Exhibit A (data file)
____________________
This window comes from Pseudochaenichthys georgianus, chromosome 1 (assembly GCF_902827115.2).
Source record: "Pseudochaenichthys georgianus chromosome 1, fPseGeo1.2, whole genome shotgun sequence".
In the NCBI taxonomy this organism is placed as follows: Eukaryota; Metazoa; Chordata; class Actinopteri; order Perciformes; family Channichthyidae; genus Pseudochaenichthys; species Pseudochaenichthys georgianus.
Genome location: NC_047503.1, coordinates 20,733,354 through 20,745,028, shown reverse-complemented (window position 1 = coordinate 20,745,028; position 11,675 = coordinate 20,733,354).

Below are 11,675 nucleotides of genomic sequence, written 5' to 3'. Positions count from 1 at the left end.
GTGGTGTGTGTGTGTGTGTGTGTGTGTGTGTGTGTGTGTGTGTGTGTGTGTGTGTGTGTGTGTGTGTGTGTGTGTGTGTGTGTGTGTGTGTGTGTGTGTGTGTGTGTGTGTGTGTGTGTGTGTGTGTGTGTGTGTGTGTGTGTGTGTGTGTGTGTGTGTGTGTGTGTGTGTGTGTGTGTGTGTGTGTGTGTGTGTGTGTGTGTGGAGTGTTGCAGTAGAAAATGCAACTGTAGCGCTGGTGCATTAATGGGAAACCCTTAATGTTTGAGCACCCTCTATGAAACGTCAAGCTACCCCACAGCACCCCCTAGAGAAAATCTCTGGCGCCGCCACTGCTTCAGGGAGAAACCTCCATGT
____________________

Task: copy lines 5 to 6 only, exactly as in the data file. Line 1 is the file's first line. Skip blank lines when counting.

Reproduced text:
Below are 11,675 nucleotides of genomic sequence, written 5' to 3'. Positions count from 1 at the left end.
GTGGTGTGTGTGTGTGTGTGTGTGTGTGTGTGTGTGTGTGTGTGTGTGTGTGTGTGTGTGTGTGTGTGTGTGTGTGTGTGTGTGTGTGTGTGTGTGTGTGTGTGTGTGTGTGTGTGTGTGTGTGTGTGTGTGTGTGTGTGTGTGTGTGTGTGTGTGTGTGTGTGTGTGTGTGTGTGTGTGTGTGTGTGTGTGTGTGTGTGTGTGGAGTGTTGCAGTAGAAAATGCAACTGTAGCGCTGGTGCATTAATGGGAAACCCTTAATGTTTGAGCACCCTCTATGAAACGTCAAGCTACCCCACAGCACCCCCTAGAGAAAATCTCTGGCGCCGCCACTGCTTCAGGGAGAAACCTCCATGT